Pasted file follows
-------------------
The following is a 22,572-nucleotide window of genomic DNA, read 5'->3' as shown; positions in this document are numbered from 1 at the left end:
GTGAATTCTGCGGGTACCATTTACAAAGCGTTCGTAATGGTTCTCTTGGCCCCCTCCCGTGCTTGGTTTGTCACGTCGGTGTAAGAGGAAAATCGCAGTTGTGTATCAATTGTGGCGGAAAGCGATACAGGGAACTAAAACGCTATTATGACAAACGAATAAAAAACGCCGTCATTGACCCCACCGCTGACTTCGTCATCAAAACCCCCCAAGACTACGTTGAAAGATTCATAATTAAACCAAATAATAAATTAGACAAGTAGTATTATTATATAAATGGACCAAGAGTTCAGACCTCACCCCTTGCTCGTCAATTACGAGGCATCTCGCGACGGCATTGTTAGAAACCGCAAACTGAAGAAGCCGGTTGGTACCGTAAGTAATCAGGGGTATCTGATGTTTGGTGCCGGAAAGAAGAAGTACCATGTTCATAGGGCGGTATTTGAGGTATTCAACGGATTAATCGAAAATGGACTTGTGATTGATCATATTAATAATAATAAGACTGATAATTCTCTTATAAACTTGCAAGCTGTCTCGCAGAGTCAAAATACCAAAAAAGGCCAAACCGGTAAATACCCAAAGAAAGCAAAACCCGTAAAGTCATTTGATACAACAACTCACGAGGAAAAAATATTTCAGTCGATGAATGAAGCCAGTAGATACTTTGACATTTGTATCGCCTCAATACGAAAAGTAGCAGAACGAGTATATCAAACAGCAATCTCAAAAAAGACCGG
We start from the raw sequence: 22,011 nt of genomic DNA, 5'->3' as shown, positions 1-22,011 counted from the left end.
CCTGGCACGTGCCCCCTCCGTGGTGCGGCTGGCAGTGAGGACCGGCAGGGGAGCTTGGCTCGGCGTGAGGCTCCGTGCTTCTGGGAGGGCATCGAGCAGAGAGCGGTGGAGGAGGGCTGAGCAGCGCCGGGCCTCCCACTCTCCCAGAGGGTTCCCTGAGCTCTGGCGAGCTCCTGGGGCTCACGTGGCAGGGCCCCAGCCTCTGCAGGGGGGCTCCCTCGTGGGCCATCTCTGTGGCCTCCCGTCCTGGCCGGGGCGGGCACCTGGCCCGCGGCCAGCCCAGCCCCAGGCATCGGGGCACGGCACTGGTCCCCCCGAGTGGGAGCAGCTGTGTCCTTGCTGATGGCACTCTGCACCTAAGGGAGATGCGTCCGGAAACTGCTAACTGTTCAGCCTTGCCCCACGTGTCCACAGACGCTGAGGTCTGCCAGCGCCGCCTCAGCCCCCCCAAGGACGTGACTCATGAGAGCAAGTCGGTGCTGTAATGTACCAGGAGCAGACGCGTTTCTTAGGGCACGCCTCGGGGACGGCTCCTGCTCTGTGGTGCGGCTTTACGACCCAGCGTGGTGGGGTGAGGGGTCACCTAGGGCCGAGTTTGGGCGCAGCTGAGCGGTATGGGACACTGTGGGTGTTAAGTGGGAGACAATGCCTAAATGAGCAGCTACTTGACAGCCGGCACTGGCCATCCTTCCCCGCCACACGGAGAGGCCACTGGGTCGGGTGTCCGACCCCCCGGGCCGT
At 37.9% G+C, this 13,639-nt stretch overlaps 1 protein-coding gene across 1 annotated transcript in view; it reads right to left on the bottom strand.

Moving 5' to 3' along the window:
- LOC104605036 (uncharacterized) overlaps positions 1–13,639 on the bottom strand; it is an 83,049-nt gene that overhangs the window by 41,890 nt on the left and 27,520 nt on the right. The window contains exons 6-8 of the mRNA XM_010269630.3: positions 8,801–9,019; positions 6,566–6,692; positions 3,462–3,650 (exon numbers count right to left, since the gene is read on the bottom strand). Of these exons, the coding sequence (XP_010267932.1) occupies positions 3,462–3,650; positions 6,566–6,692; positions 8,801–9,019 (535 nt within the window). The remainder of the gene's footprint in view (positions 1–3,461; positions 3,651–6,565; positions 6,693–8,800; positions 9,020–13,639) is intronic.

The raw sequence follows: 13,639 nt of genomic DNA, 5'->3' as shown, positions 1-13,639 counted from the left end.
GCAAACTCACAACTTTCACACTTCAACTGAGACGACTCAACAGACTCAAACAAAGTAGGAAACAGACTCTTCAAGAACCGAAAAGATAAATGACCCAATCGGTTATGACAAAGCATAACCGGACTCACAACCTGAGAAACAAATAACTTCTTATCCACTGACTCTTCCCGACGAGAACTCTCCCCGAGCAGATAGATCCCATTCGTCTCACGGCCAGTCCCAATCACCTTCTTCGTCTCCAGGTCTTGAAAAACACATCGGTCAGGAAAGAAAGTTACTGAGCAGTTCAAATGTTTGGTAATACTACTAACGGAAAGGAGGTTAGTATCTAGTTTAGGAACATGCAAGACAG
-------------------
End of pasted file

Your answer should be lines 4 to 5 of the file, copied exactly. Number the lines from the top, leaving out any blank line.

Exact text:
CCTGGCACGTGCCCCCTCCGTGGTGCGGCTGGCAGTGAGGACCGGCAGGGGAGCTTGGCTCGGCGTGAGGCTCCGTGCTTCTGGGAGGGCATCGAGCAGAGAGCGGTGGAGGAGGGCTGAGCAGCGCCGGGCCTCCCACTCTCCCAGAGGGTTCCCTGAGCTCTGGCGAGCTCCTGGGGCTCACGTGGCAGGGCCCCAGCCTCTGCAGGGGGGCTCCCTCGTGGGCCATCTCTGTGGCCTCCCGTCCTGGCCGGGGCGGGCACCTGGCCCGCGGCCAGCCCAGCCCCAGGCATCGGGGCACGGCACTGGTCCCCCCGAGTGGGAGCAGCTGTGTCCTTGCTGATGGCACTCTGCACCTAAGGGAGATGCGTCCGGAAACTGCTAACTGTTCAGCCTTGCCCCACGTGTCCACAGACGCTGAGGTCTGCCAGCGCCGCCTCAGCCCCCCCAAGGACGTGACTCATGAGAGCAAGTCGGTGCTGTAATGTACCAGGAGCAGACGCGTTTCTTAGGGCACGCCTCGGGGACGGCTCCTGCTCTGTGGTGCGGCTTTACGACCCAGCGTGGTGGGGTGAGGGGTCACCTAGGGCCGAGTTTGGGCGCAGCTGAGCGGTATGGGACACTGTGGGTGTTAAGTGGGAGACAATGCCTAAATGAGCAGCTACTTGACAGCCGGCACTGGCCATCCTTCCCCGCCACACGGAGAGGCCACTGGGTCGGGTGTCCGACCCCCCGGGCCGT
At 37.9% G+C, this 13,639-nt stretch overlaps 1 protein-coding gene across 1 annotated transcript in view; it reads right to left on the bottom strand.